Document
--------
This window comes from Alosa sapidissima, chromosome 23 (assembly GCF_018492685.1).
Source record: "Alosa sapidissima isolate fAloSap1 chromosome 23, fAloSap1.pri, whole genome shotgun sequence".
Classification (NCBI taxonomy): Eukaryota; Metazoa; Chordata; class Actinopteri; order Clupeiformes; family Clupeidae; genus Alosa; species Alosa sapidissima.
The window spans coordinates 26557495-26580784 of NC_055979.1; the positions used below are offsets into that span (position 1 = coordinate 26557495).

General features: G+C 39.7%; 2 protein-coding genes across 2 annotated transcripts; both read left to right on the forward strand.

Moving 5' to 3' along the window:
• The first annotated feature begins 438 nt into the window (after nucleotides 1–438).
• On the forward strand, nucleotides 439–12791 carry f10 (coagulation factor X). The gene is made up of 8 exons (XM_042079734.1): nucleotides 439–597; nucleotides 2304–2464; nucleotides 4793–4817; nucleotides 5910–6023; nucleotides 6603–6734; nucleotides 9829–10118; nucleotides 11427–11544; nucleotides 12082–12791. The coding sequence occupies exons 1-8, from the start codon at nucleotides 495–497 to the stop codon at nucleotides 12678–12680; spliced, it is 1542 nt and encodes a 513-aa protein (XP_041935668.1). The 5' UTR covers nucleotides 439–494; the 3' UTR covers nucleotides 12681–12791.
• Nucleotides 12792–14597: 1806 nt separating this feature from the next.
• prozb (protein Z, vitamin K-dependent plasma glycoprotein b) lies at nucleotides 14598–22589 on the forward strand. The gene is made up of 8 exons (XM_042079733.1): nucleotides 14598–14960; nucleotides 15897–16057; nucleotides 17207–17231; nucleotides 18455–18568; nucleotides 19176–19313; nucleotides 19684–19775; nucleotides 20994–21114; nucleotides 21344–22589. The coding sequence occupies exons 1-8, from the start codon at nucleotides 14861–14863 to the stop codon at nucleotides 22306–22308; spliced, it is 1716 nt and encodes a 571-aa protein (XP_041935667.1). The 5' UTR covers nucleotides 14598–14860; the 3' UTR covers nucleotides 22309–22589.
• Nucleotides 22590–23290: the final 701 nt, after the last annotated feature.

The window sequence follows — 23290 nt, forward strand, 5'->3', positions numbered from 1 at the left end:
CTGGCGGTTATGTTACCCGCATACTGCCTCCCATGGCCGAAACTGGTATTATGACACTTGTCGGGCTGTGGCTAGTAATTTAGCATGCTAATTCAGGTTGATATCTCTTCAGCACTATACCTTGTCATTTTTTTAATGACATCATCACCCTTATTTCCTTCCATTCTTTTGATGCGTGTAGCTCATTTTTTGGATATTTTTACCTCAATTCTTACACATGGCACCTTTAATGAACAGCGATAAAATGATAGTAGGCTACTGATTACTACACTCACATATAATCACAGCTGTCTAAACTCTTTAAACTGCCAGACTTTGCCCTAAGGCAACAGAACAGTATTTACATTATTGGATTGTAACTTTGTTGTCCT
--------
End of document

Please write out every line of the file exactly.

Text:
This window comes from Alosa sapidissima, chromosome 23 (assembly GCF_018492685.1).
Source record: "Alosa sapidissima isolate fAloSap1 chromosome 23, fAloSap1.pri, whole genome shotgun sequence".
Classification (NCBI taxonomy): Eukaryota; Metazoa; Chordata; class Actinopteri; order Clupeiformes; family Clupeidae; genus Alosa; species Alosa sapidissima.
The window spans coordinates 26557495-26580784 of NC_055979.1; the positions used below are offsets into that span (position 1 = coordinate 26557495).

General features: G+C 39.7%; 2 protein-coding genes across 2 annotated transcripts; both read left to right on the forward strand.

Moving 5' to 3' along the window:
• The first annotated feature begins 438 nt into the window (after nucleotides 1–438).
• On the forward strand, nucleotides 439–12791 carry f10 (coagulation factor X). The gene is made up of 8 exons (XM_042079734.1): nucleotides 439–597; nucleotides 2304–2464; nucleotides 4793–4817; nucleotides 5910–6023; nucleotides 6603–6734; nucleotides 9829–10118; nucleotides 11427–11544; nucleotides 12082–12791. The coding sequence occupies exons 1-8, from the start codon at nucleotides 495–497 to the stop codon at nucleotides 12678–12680; spliced, it is 1542 nt and encodes a 513-aa protein (XP_041935668.1). The 5' UTR covers nucleotides 439–494; the 3' UTR covers nucleotides 12681–12791.
• Nucleotides 12792–14597: 1806 nt separating this feature from the next.
• prozb (protein Z, vitamin K-dependent plasma glycoprotein b) lies at nucleotides 14598–22589 on the forward strand. The gene is made up of 8 exons (XM_042079733.1): nucleotides 14598–14960; nucleotides 15897–16057; nucleotides 17207–17231; nucleotides 18455–18568; nucleotides 19176–19313; nucleotides 19684–19775; nucleotides 20994–21114; nucleotides 21344–22589. The coding sequence occupies exons 1-8, from the start codon at nucleotides 14861–14863 to the stop codon at nucleotides 22306–22308; spliced, it is 1716 nt and encodes a 571-aa protein (XP_041935667.1). The 5' UTR covers nucleotides 14598–14860; the 3' UTR covers nucleotides 22309–22589.
• Nucleotides 22590–23290: the final 701 nt, after the last annotated feature.

The window sequence follows — 23290 nt, forward strand, 5'->3', positions numbered from 1 at the left end:
CTGGCGGTTATGTTACCCGCATACTGCCTCCCATGGCCGAAACTGGTATTATGACACTTGTCGGGCTGTGGCTAGTAATTTAGCATGCTAATTCAGGTTGATATCTCTTCAGCACTATACCTTGTCATTTTTTTAATGACATCATCACCCTTATTTCCTTCCATTCTTTTGATGCGTGTAGCTCATTTTTTGGATATTTTTACCTCAATTCTTACACATGGCACCTTTAATGAACAGCGATAAAATGATAGTAGGCTACTGATTACTACACTCACATATAATCACAGCTGTCTAAACTCTTTAAACTGCCAGACTTTGCCCTAAGGCAACAGAACAGTATTTACATTATTGGATTGTAACTTTGTTGTCCT